A political newcomer is running for Councilor At-Large in this year’s municipal elections in Pittsfield, Massachusetts.
Yuki Cohen owns Methuselah, a bar on the corner of Bradford and North in Pittsfield’s downtown corridor.
“I always say that if you want to renew your faith in humanity, open up a bar," she told WAMC. "Because you can have some real conversations with people as their inhibitions get a little bit lowered with one drink, you can have some real authentic conversations and people get vulnerable and that’s when the truth comes out, I think.”
Cohen, 51, holds an MBA from New York University and spent much of the 2000s working on Wall Street. She’s been a resident of Pittsfield since 2011, when a failed marriage lead her to seek out a fresh start.
“Pittsfield is where my heart was healed and I met some of the most incredible natives," Cohen said. "The ones who were born and bred here, they just generous and kindly and compassionately have embraced me and healed my soul.”
Now, the business owner says she wants to give back to that community with her bid for an At-Large seat on the city council. Between her day to day work at Methuselah, her role as a parent, and her traditional Korean upbringing, Cohen says she’s able and willing to serve.
“Being the youngest daughter, I served my sisters and I served my parents – I had nobody to serve me!” she laughed.
She’s met with officials like Mayor Linda Tyer and Ward 1 Councilor Helen Moon as she studies up on the challenges of representing Pittsfield. Cohen says supporting small businesses and bolstering Pittsfield’s public schools are among her top priorities.
“I think the kids are the future of a city, of any city, and this I learned from being South Korean. I come from a third world country," she said. "My parents had to leave their home because they were looking for a better life and then in my lifetime Korea went from a third world country to what it is today and then if I look at the studies of how that happens it’s because they empowered the people through really great education.”
She offered her assessment of the major concerns city residents are facing.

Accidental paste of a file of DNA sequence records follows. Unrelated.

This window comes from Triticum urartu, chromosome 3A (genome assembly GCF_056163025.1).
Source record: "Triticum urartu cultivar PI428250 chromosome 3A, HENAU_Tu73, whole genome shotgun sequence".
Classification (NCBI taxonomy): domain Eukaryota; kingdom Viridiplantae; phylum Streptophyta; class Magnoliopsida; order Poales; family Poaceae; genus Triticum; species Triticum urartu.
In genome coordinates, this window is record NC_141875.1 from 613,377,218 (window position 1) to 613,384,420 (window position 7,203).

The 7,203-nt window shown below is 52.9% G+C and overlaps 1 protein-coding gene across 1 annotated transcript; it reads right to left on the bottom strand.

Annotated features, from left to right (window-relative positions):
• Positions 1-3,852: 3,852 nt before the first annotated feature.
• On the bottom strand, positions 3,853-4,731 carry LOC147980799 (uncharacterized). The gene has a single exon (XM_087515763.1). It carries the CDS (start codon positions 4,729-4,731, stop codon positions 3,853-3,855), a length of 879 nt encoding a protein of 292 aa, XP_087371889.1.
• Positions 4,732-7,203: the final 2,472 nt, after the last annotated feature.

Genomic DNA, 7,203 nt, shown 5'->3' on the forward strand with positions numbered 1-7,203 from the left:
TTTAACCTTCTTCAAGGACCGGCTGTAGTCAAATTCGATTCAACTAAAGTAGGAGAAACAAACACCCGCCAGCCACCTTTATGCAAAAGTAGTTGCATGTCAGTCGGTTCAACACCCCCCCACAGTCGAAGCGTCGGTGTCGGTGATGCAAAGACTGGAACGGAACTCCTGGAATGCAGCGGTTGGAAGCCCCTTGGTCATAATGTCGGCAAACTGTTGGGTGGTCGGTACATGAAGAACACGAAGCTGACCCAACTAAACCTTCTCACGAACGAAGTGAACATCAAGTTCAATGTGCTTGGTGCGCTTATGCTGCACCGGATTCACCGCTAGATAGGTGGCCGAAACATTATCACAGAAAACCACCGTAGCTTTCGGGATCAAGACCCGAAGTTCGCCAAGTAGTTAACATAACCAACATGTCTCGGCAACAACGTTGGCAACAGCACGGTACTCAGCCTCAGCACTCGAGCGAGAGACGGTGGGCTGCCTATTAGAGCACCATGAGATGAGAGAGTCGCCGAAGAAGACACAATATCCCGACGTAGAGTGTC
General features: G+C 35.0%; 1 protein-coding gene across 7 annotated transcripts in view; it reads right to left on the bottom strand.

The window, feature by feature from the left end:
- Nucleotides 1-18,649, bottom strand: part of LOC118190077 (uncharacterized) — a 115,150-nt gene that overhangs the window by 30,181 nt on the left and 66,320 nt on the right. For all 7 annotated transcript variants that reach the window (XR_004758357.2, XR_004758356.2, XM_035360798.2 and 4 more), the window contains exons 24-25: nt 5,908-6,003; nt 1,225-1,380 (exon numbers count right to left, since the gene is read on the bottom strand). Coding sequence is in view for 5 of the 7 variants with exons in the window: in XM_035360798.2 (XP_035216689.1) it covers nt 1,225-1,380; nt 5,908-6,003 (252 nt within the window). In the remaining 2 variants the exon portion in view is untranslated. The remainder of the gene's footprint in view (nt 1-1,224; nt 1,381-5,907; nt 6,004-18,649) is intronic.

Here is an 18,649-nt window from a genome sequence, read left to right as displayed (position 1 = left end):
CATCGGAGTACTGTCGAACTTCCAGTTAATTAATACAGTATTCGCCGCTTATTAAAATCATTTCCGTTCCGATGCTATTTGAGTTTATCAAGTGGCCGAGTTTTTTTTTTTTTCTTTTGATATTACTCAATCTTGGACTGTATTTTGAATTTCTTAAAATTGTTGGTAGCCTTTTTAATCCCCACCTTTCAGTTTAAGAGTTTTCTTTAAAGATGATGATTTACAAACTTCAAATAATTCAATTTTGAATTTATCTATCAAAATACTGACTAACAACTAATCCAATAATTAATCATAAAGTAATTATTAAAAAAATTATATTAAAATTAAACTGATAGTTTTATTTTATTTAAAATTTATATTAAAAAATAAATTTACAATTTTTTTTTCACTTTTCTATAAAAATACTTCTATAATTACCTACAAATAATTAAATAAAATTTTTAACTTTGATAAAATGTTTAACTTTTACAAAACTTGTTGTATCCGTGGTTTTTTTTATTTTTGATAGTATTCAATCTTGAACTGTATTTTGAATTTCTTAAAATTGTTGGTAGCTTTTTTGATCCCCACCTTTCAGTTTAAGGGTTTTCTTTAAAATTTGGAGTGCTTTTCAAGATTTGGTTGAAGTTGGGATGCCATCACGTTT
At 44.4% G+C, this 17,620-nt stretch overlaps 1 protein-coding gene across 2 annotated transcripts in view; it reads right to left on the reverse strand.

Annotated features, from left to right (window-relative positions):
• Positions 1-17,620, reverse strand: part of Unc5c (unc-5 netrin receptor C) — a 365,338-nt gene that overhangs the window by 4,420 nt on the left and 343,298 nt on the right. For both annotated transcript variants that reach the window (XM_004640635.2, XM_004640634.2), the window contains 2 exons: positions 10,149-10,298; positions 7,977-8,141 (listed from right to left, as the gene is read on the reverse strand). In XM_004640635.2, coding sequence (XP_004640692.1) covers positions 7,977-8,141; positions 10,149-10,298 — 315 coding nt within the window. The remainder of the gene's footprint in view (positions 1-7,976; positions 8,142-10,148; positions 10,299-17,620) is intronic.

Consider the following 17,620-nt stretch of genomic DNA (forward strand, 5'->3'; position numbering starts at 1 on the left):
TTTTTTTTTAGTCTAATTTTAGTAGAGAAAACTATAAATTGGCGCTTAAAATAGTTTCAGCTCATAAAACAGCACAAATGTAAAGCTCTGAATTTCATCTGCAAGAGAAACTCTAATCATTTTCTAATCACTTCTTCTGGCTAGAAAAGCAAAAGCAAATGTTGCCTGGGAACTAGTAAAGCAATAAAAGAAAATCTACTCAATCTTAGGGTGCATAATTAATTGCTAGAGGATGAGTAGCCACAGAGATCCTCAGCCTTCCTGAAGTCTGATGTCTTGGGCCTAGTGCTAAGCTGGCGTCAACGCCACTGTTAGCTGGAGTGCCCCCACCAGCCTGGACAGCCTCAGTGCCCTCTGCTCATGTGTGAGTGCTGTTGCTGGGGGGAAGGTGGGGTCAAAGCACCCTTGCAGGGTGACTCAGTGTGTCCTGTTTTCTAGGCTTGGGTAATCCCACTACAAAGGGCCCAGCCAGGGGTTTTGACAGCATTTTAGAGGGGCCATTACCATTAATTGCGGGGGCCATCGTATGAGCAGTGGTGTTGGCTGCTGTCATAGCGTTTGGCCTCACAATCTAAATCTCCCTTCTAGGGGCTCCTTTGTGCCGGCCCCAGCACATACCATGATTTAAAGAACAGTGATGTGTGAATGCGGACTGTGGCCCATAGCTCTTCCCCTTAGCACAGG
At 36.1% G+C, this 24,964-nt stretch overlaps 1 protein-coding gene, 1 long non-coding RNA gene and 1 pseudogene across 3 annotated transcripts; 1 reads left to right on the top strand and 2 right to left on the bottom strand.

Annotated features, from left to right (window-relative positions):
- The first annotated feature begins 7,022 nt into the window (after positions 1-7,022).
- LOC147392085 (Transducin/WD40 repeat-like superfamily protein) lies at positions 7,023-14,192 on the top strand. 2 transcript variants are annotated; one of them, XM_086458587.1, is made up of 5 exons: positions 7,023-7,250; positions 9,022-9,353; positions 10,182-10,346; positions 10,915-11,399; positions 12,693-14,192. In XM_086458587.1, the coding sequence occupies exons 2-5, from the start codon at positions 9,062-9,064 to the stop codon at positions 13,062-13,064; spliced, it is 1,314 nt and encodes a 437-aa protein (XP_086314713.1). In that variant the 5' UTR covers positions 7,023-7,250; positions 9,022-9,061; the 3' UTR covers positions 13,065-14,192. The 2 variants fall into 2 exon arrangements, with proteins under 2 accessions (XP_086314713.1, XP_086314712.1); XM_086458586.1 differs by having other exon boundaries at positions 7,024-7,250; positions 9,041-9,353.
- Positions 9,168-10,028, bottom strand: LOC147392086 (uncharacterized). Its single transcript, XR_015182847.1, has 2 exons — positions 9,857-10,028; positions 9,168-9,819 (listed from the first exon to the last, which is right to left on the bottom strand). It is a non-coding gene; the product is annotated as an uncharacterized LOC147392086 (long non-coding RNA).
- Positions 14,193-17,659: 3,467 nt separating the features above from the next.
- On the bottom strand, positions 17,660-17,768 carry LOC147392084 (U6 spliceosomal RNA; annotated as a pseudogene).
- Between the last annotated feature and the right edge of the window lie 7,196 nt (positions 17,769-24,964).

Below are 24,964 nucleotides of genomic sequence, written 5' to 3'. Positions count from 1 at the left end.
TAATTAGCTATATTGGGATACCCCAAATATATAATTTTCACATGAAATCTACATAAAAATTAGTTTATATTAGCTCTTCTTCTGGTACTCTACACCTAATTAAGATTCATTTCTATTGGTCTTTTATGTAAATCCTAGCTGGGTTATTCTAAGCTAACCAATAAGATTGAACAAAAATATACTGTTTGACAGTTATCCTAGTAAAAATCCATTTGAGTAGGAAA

“The infrastructure, and the taxes, the high taxes are possible two of the main issues," said Cohen. "The safety of the kids in the schools – I hear there was some incidents that happened within the school system.”
As far as her stance on spending – always a hot topic on the often contentious Pittsfield city council – Cohen drew on an example from her own life.
“I had to take on a lot of debt in order to get my education from NYU. It wasn’t inexpensive. So I feel like taking on money to invest in myself – because I did that, I was able to participate in working on Wall Street and working in corporate America which helped me better my current situation at the time. I went from an immigrant child – very poor, humble background – to being with the cream of the crop on Wall Street, which is – I don’t know if it’s a great thing or a good thing, but it was just an improvement towards where I was before,” she explained.
As far as confronting crime, Cohen favors a holistic approach. She says her study of communities facing similar issues suggests that planting more trees and promoting a more vibrant, festive environment would create a more peaceful space for Pittsfield residents.
“And there’s even things like the Maharishi effect, where Transcendental Meditation kind of helps lower the crime rate by 5 percent per year," she told WAMC. "It’s very fluffy, but there is a placebo effect that’s actually real and scientifically proven.”
Cohen’s bar has had its share of issues with the city since it opened in 2015. The Berkshire Eagle reported in September 2018 that Methuselah had its liquor license suspended for a weekend after receiving its third overcrowding offense in three years.
“First and foremost, I totally understand why these are in place because you want to make sure everyone is safe, so that’s first and foremost," said the bar owner. "I don’t how that works in terms of how easily those policies can be revisited, but I would love for them to come and really see from our perspective what it’s like to run our business. I know from the outside looking in it may seem like oh my god, it’s so crazy in there, but there’s a lot that goes into making out business work. It’s not easy.”
Looking at the wider race for the city’s four At-Large seats, incumbents Peter Marchetti, Earl Persip, and Pete White are all running for re-election. Craig Gaetani, Alex Blumin, Jay Hamling, Kenz Warren, and Auron Stark are running alongside Cohen to challenge them in this fall’s election. Their 150 signatures from city residents are due July 19th to make their candidacies official.